| Introduction|| |
Congenital anomalies of the coronary artery are rare, and their prevalence varies from 0.2% to 2% in the general population. Most of the cases of anomalous origin of coronary vessels (AOCVss) are benign but may present with chest pain, dyspnea, acute coronary syndrome (ACS), syncope, or even sudden cardiac death.,
The most common coronary anomaly is the separate origin of the left anterior descending artery and left circumflex artery (LCX) which has an incidence of about 0.41% followed by the LCX arising from the right coronary cusp with an incidence of 0.37%. Anomalous origin of the right coronary artery (RCA) from noncoronary cusp is an extremely rare anomaly with a reported prevalence of 0.003% based on catheter-based angiography series.
Split RCA arising from noncoronary cusp has not been reported in the literature before.
Here, we highlight the case of a 52-year-old patient who presented with inferior wall ST-elevated myocardial infarction and underwent thrombolysis with reteplase. His angiography was suggestive of split RCA arising from a noncoronary cusp without any significant obstruction making it an extremely rare presentation.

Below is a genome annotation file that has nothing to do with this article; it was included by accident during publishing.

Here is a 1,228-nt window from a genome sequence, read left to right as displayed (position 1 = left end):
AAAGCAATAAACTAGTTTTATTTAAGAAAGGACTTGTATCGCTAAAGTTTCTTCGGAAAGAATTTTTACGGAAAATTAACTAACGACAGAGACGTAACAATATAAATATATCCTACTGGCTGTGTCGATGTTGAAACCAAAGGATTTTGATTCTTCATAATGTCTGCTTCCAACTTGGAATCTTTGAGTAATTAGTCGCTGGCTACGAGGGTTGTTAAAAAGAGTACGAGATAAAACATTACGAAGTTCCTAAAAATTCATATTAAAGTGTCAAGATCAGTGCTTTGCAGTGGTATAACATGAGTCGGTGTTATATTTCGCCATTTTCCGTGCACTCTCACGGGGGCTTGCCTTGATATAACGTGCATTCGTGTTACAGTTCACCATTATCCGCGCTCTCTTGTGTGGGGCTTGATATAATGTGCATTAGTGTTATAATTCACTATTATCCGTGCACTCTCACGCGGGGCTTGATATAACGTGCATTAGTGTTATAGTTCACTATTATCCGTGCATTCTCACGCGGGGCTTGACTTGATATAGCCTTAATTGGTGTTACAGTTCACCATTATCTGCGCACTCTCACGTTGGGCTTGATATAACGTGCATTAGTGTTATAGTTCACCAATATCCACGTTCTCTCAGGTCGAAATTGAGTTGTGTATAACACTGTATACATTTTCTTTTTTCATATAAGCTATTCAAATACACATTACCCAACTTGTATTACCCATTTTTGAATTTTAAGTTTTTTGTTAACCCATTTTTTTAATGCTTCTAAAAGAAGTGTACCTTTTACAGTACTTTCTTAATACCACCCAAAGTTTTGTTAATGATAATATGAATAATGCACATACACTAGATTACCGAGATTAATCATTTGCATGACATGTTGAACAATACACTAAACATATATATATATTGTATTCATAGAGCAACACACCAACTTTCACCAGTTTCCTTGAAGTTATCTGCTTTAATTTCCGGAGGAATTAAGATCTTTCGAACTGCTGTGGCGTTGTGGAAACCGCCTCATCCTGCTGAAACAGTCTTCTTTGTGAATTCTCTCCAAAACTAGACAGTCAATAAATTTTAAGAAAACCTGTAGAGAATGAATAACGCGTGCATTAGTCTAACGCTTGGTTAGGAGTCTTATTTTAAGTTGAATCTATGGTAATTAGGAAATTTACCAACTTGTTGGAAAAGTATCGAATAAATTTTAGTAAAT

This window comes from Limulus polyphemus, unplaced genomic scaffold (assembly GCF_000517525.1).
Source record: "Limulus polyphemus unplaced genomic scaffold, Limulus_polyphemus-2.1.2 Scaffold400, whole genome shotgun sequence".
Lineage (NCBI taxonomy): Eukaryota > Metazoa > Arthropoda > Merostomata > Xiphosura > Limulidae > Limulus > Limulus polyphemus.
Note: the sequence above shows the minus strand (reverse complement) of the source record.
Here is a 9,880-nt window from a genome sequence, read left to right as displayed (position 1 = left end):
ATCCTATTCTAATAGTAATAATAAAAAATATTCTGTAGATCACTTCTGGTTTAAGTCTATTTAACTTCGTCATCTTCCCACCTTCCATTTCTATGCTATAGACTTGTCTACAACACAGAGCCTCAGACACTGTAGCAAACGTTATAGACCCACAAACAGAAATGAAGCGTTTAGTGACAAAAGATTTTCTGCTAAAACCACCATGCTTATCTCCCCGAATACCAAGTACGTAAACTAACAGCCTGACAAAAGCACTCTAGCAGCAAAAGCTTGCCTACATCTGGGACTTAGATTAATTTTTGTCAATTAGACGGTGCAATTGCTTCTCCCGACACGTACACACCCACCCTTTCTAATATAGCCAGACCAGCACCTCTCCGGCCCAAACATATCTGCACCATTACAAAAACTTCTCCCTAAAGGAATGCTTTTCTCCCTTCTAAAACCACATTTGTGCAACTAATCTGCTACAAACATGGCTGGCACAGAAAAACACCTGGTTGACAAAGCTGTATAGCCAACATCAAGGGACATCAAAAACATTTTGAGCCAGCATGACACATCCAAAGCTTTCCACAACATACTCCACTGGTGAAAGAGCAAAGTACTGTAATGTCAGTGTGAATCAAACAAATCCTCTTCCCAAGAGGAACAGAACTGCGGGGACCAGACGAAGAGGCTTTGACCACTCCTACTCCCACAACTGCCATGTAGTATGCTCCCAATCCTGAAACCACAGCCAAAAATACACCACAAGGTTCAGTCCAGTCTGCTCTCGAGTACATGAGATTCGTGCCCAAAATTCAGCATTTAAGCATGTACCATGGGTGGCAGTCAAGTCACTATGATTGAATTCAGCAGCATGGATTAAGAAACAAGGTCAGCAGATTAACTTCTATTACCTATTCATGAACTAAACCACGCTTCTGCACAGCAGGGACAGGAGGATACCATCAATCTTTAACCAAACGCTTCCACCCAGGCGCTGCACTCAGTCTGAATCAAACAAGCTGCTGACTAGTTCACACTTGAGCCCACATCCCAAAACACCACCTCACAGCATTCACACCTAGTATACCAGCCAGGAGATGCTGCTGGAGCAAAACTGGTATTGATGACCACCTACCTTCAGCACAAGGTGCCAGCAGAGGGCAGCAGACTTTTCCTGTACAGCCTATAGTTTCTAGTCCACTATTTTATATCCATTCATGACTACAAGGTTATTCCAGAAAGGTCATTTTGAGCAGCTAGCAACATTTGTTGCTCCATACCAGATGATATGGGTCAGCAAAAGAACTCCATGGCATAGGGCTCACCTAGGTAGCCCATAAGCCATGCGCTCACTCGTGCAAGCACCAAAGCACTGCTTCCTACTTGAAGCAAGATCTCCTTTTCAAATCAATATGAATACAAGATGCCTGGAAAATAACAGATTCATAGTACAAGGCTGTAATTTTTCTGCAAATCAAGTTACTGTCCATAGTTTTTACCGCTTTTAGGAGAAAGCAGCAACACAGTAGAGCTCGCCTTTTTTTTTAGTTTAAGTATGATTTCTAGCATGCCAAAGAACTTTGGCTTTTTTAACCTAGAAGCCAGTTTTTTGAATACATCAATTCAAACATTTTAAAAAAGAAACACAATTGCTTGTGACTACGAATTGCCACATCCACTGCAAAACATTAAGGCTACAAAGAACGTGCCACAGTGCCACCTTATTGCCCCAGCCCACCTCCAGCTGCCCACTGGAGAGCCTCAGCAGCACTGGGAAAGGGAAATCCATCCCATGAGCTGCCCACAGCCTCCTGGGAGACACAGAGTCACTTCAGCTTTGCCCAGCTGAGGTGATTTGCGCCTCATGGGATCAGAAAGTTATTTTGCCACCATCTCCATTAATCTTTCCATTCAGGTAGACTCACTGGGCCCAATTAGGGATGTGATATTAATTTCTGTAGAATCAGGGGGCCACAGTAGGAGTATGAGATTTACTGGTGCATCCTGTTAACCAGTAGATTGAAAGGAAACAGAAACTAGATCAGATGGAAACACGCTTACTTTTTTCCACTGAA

| Case Presentation|| |
A 52-year-old male presented to emergency with chief complaints of chest pain for 4 h. Twelve-lead electrocardiogram showed ST-elevation in lead II, III, and aVF [Figure 1] suggestive of inferior wall ST-elevation myocardial infarction (STEMI). He was thrombolysed with reteplase. Serum biochemistry was normal except for significantly raised cardiac enzymes and troponin.
|Figure 1: Twelve-lead ECG showing ST elevation in lead II, III, and aVF suggestive of inferior wall STEMI. ECG: Electrocardiogram, STEMI: ST-elevation myocardial infarction|
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The patient subsequently underwent two-dimensional (2D) transthoracic echocardiography which showed normal left ventricular dimensions and ejection fraction with RCA arising from a no aortic cusp [Figure 2].